] Kofi Annan too has said the war in Iraq is an "illegal act that contravened the UN charter." [ [ Iraq war illegal, says Annan] BBC News, September 16, 2004] Some scholars, including Columbia law professor Michael Dorf, have argued that treaties are binding on the U.S. under international law. [ WHEN AMERICAN STATES EXECUTE CITIZENS OF FOREIGN COUNTRIES: The Case of Gerardo Valdez] By MICHAEL C. DORF, FindLaw, July 24, 2001]

U.S. law

In early 2003, the Iraq Resolution was challenged in court to stop the invasion from happening. The plaintiffs argued that the President does not have the authority to declare war. The final decision came from a three-judge panel from the US Court of Appeals for the First Circuit which dismissed the case. Judge Lynch wrote in the opinion that the Judiciary cannot intervene unless there is a fully-developed conflict between the President and Congress or if Congress gave the President "absolute discretion" to declare war. [ [ Doe v. Bush Opinion by Judge Lynch 3/13/2003] Pages 3,4,23,25,26. Retrieved 8/7/2007.]

ee also

*2003 invasion of Iraq
*Authorization for Use of Military Force
*Command responsibility
*Jus ad bellum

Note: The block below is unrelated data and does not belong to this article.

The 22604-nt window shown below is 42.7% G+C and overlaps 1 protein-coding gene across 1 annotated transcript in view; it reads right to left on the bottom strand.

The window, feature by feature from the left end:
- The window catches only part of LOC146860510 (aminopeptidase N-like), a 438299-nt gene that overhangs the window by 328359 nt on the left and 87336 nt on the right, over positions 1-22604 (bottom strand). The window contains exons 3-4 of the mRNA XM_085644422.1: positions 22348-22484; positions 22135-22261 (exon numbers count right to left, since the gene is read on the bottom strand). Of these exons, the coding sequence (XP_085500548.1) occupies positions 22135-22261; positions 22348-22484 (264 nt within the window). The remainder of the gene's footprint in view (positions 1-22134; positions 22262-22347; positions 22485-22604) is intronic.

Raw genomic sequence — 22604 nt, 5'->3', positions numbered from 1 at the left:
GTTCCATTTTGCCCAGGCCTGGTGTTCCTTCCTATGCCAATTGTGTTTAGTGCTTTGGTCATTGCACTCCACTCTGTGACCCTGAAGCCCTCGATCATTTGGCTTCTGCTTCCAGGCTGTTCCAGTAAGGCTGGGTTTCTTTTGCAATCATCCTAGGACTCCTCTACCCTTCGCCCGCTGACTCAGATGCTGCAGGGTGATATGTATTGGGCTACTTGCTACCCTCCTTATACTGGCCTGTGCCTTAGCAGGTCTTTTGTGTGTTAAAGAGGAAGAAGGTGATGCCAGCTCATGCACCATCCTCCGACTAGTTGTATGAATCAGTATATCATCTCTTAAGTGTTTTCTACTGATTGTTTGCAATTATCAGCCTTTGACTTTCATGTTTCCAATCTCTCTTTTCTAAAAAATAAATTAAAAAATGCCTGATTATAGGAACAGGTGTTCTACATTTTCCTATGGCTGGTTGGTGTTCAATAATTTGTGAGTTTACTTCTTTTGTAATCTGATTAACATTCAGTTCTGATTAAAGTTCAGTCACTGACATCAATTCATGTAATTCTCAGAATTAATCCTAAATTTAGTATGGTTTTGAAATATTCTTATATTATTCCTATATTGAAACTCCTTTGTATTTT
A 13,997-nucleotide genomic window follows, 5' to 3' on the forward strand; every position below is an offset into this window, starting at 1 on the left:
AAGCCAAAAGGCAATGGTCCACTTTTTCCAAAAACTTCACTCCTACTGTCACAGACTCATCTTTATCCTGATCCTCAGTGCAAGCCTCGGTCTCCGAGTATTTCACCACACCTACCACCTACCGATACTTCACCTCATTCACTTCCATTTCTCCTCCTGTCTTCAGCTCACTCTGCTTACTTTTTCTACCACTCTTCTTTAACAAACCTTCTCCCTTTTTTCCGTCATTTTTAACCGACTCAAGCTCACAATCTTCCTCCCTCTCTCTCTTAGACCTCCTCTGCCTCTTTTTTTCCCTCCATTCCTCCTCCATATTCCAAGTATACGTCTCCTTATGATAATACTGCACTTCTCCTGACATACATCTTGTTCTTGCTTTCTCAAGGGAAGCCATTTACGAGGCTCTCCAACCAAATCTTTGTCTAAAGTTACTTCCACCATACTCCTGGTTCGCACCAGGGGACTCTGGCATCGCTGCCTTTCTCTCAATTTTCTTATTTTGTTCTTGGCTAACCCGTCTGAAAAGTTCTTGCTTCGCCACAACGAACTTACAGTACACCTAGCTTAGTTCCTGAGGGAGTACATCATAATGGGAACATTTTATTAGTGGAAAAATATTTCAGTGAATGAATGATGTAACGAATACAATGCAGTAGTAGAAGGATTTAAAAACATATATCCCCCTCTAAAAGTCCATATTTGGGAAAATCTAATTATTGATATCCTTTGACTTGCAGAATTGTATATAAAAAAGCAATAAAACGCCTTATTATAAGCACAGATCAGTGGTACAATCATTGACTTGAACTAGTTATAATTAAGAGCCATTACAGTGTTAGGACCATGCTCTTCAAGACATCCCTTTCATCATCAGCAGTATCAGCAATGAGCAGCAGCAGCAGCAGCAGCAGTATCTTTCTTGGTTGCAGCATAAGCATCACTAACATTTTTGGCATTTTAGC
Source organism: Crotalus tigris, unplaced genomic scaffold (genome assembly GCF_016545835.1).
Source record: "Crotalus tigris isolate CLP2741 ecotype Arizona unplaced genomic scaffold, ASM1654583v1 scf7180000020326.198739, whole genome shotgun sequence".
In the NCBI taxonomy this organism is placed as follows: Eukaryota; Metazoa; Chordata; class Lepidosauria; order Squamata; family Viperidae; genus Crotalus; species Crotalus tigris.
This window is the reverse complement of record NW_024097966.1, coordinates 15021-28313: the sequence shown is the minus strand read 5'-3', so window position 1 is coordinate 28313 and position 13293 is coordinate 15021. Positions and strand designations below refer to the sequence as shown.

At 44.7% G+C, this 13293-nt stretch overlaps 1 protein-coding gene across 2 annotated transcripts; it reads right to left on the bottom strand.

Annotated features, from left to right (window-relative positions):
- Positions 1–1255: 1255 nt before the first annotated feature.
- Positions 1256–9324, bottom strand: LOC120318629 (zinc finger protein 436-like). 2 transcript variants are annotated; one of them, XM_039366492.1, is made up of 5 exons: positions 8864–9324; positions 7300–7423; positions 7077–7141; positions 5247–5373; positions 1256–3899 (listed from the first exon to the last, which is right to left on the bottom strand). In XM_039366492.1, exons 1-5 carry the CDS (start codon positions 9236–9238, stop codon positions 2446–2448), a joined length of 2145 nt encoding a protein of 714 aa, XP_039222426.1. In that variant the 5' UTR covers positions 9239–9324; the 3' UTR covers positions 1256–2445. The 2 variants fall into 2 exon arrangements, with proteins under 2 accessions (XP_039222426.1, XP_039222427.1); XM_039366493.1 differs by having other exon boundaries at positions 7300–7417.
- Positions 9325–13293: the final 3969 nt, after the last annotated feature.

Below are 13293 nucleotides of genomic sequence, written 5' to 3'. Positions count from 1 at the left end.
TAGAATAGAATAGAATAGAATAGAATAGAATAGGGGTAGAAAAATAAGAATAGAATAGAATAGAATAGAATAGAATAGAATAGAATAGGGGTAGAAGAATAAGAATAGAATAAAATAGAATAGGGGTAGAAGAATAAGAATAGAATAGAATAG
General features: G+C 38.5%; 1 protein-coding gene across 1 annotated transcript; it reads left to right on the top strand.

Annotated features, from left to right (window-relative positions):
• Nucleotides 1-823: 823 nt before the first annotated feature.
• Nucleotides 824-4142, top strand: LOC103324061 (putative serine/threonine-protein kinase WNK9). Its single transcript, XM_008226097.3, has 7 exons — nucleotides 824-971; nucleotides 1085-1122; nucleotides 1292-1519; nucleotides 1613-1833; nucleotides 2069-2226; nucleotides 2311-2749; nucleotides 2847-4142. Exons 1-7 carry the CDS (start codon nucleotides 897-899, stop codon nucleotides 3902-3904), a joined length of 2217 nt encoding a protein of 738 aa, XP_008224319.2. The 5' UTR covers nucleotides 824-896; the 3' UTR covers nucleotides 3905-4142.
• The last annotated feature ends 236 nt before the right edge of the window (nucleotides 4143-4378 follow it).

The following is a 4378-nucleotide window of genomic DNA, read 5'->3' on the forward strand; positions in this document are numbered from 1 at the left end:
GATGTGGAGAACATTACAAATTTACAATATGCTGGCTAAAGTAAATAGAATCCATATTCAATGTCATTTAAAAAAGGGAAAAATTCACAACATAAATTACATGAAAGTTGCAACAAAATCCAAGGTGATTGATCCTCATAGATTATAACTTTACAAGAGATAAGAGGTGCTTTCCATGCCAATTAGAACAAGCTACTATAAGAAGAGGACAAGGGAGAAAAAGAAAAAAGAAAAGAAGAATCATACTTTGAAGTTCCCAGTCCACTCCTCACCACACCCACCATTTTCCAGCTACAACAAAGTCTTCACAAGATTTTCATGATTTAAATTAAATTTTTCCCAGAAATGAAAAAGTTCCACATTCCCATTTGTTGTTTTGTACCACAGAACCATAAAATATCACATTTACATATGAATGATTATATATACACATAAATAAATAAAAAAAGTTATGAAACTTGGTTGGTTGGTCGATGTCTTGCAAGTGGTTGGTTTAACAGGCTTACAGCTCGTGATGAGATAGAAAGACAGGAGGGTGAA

*Iraq War
*Legality of the Iraq War
*Legitimacy of the 2003 invasion of Iraq
*Rationale for the Iraq War
*United Nations
*United Nations Charter
*Views on the 2003 invasion of Iraq
*War of aggression
*War on Terrorism


External links

* [ Iraq War Resolution, Roll Call Vote - House] (
* [ Iraq War Resolution, Roll Call Vote - Senate] (
* [ Text of Joint Resolution] (
* [ Bill status and summary] (
* [ Statement by President George W. Bush on his signing the resolution into law] (

*Floor speeches:* [ Floor Speech of Sen Hillary Clinton] (* [ Floor Speech of Sen Russ Feingold] (* [ Floor Speech of Sen Jay Rockefeller] (* [ (] :* :* [ Floor Speech of Rep Dennis Kucinich] :* [ Congressional Records related to the Congress' consent to the Authorization of the Use of Military Force in Iraq]